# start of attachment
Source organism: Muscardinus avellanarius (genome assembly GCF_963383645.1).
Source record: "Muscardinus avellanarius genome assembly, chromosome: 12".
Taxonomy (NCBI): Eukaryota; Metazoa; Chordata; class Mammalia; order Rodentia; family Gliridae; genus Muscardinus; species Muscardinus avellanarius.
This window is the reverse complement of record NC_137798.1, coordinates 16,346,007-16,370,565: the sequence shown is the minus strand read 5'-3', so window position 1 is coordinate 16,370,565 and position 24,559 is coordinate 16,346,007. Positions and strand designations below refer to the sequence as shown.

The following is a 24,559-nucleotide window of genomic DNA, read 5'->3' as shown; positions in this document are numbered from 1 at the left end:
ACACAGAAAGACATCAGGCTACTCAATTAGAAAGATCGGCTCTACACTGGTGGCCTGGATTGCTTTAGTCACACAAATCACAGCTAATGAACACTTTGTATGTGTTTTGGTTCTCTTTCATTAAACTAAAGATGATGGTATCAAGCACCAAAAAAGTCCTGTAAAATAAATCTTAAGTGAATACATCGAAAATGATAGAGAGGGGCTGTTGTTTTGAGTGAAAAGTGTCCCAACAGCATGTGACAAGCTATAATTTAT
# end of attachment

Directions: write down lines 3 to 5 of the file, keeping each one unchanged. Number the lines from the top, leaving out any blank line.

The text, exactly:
Taxonomy (NCBI): Eukaryota; Metazoa; Chordata; class Mammalia; order Rodentia; family Gliridae; genus Muscardinus; species Muscardinus avellanarius.
This window is the reverse complement of record NC_137798.1, coordinates 16,346,007-16,370,565: the sequence shown is the minus strand read 5'-3', so window position 1 is coordinate 16,370,565 and position 24,559 is coordinate 16,346,007. Positions and strand designations below refer to the sequence as shown.

The following is a 24,559-nucleotide window of genomic DNA, read 5'->3' as shown; positions in this document are numbered from 1 at the left end: